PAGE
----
I walked/shuffled a little and then would attempt to run again for a few yards. I watched Sheri pass me and the thought crossed that I should try to catch up. There was nothing in me. I watched her go, and while I was so happy that she was going to make her goal, I felt more discouragement in myself. I did this until I hit the mile 20 mark and then, I don't know what happened, but my legs seemed to come to life. Probably the advil I took, or the thoughts in my head of letting myself down, my husband down, my work, and even my friend who gave me the entrance. Failure just could not be an option. And I WOULD run.
I picked it up again and found a steady, albeit slow, pace for the next several miles. I fueled and drank at every opportunity and by now the spectators were gathering.
Never underestimate the power of a cheering crowd. Either literally, or figuratively. Sometimes just knowing there is someone out there hoping you succeed is just enough fire to keep you going.
During the last 3 miles of the course, we actually run under a couple of bridges. I seemed to lose my equilibrium a little and feared I was going to topple over. Thankfully they were short. At about mile 22, behind me comes my adopted work son. What the wha? He had blown past me hours before. I asked him what had happened. Poor kid had been in the process of passing someone and stepped off the ledge of the asphalt and tweaked his knee. Since then he had been running/walking/limping. My heart hurt. This was his first marathon (boy is a speed demon track star) and I so badly wanted him to sub 4 it. We joked that we would finish together and chatted a minute or two before he stopped to walk again. Since my legs were still working, I kept going knowing that once he recovered and started running again, he would easily catch up to me.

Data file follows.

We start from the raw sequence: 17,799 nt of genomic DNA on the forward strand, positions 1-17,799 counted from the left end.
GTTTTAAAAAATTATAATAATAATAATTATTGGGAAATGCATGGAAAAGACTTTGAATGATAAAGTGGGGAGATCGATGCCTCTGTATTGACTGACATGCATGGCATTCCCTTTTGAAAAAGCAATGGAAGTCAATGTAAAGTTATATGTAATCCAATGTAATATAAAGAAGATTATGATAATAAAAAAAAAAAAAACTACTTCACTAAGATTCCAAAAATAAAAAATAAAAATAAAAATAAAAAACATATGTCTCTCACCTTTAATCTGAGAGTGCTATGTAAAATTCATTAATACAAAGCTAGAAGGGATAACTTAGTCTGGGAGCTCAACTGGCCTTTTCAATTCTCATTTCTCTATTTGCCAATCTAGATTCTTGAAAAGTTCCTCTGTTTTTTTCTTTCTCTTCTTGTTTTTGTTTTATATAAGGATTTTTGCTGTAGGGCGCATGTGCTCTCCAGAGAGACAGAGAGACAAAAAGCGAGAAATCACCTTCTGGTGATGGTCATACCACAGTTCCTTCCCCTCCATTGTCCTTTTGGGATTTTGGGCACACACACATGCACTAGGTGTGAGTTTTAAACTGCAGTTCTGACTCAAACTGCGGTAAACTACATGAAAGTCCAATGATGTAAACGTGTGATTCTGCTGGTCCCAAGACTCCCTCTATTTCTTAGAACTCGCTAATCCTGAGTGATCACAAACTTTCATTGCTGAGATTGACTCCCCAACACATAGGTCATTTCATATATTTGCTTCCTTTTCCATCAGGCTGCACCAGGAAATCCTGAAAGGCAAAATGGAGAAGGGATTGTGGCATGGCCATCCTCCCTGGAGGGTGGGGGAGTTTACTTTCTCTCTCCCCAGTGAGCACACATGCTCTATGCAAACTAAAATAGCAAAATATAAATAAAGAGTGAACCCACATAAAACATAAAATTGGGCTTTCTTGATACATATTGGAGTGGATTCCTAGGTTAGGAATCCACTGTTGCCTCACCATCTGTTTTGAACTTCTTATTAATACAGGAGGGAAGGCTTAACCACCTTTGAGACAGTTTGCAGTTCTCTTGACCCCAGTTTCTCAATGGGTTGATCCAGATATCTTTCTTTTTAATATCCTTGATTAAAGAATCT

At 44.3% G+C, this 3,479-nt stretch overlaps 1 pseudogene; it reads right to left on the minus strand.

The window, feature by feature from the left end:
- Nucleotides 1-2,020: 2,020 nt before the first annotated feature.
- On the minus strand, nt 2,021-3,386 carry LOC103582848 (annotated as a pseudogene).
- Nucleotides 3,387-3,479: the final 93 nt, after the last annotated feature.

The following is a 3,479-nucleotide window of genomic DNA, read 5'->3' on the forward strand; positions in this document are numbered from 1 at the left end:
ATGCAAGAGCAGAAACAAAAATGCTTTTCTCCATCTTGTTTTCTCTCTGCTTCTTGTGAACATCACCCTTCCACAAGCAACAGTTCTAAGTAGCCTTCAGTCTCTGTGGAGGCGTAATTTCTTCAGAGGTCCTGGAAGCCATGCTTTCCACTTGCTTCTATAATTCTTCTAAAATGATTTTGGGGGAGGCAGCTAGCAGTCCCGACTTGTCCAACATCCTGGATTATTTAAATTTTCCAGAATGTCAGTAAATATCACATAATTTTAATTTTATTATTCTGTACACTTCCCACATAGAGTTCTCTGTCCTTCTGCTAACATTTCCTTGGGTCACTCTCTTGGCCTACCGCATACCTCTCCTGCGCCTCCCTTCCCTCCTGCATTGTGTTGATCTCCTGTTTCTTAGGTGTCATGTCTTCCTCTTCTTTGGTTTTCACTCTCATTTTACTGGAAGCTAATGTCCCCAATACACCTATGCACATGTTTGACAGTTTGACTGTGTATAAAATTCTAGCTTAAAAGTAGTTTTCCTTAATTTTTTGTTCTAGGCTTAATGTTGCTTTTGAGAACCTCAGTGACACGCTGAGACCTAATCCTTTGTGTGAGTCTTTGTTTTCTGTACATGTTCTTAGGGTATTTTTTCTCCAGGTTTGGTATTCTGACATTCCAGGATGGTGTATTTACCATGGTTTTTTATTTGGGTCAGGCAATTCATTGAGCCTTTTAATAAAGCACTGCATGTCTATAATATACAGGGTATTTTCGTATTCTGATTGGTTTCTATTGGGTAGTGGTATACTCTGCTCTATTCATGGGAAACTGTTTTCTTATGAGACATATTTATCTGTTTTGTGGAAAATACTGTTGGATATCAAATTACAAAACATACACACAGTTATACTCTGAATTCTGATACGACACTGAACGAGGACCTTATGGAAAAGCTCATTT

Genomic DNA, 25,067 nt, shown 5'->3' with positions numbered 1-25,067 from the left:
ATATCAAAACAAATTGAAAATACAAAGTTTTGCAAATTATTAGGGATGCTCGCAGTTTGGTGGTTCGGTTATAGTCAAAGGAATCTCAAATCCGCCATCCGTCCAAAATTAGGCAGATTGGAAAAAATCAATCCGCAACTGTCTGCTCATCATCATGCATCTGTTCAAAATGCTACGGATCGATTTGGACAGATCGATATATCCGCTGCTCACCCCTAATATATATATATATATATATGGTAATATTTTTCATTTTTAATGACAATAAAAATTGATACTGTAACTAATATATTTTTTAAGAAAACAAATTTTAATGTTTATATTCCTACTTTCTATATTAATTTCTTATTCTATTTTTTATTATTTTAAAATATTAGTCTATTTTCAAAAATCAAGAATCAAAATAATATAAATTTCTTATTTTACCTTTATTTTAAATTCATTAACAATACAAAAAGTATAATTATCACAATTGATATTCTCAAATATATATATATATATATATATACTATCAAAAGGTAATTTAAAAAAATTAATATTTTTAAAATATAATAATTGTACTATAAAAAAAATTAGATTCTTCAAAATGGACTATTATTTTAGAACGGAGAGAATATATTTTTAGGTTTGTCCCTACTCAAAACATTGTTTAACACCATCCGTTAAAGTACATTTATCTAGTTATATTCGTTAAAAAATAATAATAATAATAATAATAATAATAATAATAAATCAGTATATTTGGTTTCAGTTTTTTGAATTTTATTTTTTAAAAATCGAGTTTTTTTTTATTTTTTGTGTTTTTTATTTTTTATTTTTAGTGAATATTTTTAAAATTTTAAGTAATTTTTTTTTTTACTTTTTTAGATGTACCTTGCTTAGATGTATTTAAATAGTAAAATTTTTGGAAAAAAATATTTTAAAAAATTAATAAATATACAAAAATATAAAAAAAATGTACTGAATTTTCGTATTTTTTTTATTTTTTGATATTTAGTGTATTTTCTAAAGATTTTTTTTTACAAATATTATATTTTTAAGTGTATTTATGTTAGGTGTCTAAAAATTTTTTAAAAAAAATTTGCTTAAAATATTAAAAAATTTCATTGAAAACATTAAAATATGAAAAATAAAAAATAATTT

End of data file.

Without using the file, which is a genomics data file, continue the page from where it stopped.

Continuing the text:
By now, the runners around me were the ones that were clearly going to finish together. Some small chit chat and cheering of each other on as the crowds got bigger and bigger. Finally the big white balloons of the finish line were in sight and the 26 mile marker appeared. This was it. .2 left. That's it. A measly .2
Those are the hardest yards ever! I knew I had to keep up my race tradition of sprinting in, so I picked it up and did the best version of sprint that I could muster. I knew I was leaning to the side, but I didn't realize how badly until I looked at the pictures. And as I looked at the clock as I crossed I saw 4:38 and some change. Part of me felt happiness in that I was clearly a sub 5, and part of me felt disappointment and frustration knowing that I was originally on pace to post a great time. Miles 18 - 20 filled my head and tears crept back into my eyes.
I shuffled through, and calculated how far behind the gun I guessed myself to be so that I would have an idea of my actual time. I walked around a bit catching my breath and processing the fact that I was done. Then it was time to watch for Andy.